Wednesday, May 11, 2016

Against All Odds

Amachi is a Nigerian word that loosely translated means "Who knows what God has brought us through this child." The Amachi Texas Mentoring program through Big Brothers Big Sisters has been providing life changing volunteer mentors for some of the most at risk kids for over 10 years: children of incarcerated parents. These kids are 7 times more likely to become incarcerated just because they are born into dysfunctional family cycles of incarceration. Imagine if your dad and grandfather and brother and uncle have all been in jail. It's only natural for you to follow in their footsteps and join the family business. We only know what we see.

I was inspired to write this post because of some great outcome news for the Big Brothers Big Sisters of South Texas Amachi kidsIn the last school year 98% progressed to the next grade level!  Now this is something to joyfully rant about! We are very proud of these kids and excited to add this outcome to many others:
  • In 2015, the US Department of Labor reported that only 5% of previously incarcerated youth served now by Big Brothers Big Sisters had re-offended (6% recidivism rate  in Bexar County).   
  • In 2010 after 4 years, 100% of youth in Bexar County with Big Brothers and Big Sisters, identified as at-risk of engaging in juvenile delinquency due to common risk factors, remained incident free according to the Texas Department of Family & Protective Services.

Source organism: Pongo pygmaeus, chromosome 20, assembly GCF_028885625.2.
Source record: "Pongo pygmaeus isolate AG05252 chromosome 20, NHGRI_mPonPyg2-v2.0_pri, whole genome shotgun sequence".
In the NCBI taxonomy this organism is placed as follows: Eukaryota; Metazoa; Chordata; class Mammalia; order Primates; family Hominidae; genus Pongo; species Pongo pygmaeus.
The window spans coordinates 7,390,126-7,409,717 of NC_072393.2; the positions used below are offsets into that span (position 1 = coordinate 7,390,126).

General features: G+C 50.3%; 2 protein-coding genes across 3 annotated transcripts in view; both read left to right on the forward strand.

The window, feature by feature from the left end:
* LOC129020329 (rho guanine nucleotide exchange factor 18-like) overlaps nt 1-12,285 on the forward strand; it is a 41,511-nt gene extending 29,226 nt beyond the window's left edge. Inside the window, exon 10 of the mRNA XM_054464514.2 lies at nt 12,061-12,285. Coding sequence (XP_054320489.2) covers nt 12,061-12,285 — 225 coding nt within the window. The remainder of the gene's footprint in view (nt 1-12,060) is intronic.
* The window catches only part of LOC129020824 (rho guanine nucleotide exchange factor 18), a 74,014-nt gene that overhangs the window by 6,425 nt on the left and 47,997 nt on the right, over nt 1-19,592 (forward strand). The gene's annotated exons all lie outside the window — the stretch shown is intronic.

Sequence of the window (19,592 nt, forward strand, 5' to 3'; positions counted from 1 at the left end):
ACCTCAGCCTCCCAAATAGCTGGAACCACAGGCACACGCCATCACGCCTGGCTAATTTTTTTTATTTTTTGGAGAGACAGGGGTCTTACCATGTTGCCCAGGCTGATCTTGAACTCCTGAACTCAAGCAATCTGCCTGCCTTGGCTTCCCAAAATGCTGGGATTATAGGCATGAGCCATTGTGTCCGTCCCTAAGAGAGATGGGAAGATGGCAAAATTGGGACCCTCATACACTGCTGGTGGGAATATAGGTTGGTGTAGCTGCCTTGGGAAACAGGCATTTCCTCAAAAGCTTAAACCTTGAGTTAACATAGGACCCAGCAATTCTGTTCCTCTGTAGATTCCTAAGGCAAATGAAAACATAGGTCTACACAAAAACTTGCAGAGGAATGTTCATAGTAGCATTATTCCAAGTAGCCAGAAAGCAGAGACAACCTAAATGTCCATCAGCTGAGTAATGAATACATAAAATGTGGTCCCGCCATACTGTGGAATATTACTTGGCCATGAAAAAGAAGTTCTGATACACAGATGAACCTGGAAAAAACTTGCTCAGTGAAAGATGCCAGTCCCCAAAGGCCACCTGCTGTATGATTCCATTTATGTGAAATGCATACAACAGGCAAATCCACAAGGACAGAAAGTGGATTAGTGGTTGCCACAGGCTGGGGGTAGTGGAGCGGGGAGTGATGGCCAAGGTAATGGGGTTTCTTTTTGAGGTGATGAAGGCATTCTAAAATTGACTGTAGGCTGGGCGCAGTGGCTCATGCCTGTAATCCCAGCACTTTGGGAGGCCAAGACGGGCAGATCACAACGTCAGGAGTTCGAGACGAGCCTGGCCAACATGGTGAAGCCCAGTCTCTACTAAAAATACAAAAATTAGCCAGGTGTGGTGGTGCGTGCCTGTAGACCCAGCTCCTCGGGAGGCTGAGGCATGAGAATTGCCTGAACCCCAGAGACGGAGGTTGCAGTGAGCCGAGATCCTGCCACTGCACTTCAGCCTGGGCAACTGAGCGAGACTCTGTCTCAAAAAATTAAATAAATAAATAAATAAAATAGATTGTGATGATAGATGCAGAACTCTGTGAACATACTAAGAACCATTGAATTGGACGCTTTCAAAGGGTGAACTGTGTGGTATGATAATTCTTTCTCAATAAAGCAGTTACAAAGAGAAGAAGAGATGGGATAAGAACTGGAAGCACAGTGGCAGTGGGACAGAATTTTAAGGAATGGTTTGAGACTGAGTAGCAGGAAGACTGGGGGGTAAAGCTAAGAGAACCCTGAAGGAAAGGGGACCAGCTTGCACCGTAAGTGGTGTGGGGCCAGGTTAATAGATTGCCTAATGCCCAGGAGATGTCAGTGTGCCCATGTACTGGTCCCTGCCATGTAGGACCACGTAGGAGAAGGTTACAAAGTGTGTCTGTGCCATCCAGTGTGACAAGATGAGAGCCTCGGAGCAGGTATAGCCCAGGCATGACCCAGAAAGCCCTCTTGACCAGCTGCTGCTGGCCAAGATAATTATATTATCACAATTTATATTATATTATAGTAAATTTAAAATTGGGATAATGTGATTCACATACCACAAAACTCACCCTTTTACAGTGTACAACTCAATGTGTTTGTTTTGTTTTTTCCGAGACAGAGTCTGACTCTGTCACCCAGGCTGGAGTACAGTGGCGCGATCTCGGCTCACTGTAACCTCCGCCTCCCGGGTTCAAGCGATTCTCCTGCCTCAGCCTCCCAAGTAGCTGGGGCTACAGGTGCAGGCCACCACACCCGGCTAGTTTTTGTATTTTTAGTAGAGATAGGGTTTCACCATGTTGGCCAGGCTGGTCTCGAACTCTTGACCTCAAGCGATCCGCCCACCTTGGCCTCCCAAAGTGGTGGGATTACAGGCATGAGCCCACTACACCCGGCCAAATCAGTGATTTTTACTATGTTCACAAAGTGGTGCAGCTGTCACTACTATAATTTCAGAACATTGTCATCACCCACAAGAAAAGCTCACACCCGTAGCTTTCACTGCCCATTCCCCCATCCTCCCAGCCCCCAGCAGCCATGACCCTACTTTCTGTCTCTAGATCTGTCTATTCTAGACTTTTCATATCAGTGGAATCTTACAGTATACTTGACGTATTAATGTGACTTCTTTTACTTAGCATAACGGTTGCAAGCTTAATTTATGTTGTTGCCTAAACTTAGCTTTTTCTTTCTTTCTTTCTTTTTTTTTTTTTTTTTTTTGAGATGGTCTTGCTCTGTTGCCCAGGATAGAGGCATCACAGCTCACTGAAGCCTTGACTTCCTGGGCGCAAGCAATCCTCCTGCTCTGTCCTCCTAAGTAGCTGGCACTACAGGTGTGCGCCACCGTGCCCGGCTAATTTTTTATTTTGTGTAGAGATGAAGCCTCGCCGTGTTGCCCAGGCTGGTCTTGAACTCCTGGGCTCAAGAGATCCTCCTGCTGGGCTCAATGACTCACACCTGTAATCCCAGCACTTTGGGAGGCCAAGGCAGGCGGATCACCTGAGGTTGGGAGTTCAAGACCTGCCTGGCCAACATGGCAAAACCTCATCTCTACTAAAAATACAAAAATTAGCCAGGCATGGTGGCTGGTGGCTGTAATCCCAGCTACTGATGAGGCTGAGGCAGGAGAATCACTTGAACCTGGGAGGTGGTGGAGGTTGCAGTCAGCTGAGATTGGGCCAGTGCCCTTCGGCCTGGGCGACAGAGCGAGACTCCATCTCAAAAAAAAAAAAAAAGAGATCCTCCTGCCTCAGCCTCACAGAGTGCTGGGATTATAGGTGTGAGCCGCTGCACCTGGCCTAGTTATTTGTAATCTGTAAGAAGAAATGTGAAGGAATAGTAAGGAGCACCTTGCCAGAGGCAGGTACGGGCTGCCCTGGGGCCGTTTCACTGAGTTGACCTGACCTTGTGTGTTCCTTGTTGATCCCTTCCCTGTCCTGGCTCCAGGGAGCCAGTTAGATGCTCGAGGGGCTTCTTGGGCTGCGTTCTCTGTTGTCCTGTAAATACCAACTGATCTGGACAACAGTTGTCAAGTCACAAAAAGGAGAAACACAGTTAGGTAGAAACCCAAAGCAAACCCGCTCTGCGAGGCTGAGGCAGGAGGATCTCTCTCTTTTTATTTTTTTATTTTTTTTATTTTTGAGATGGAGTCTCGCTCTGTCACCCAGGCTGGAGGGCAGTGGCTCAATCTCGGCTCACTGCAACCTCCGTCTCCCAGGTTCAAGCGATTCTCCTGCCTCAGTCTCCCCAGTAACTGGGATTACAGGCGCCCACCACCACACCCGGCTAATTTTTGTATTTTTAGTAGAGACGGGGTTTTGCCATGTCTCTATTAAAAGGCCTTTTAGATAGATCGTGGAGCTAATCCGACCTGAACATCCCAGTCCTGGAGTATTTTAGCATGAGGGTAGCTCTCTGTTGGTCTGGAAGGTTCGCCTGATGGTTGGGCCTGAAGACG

In 2011 I wrote about how funding for Amachi was at risk and ultimately cut by 50% by the state; that same year the federal Mentoring Children of Prisoners program was also cut by 100%.  Despite these losses, Big Brothers Big Sisters has continued to serve hundreds of Amachi kids every year, helping to Break the Chain.  Unfortunately there are twice as many children on the waiting list, unserved as a result of the cuts. We will be going back to legislators in this next session year in the hopes of restoring the lost Amachi funding. 

Amachi was started by Reverend Wilson Goode in Philadelphia after he visited a prison and met a grandfather, a son and a grandson in the same prison.   The grandson told Reverend Goode that he had a son on the outside who he had never met but fully expected to meet there, in the prison. The reverend was inspired to reach out to the faith community and recruited the first 500 Amachi volunteers that started a movement.

For more info oin how to help, visit or call 210-225-6322.  

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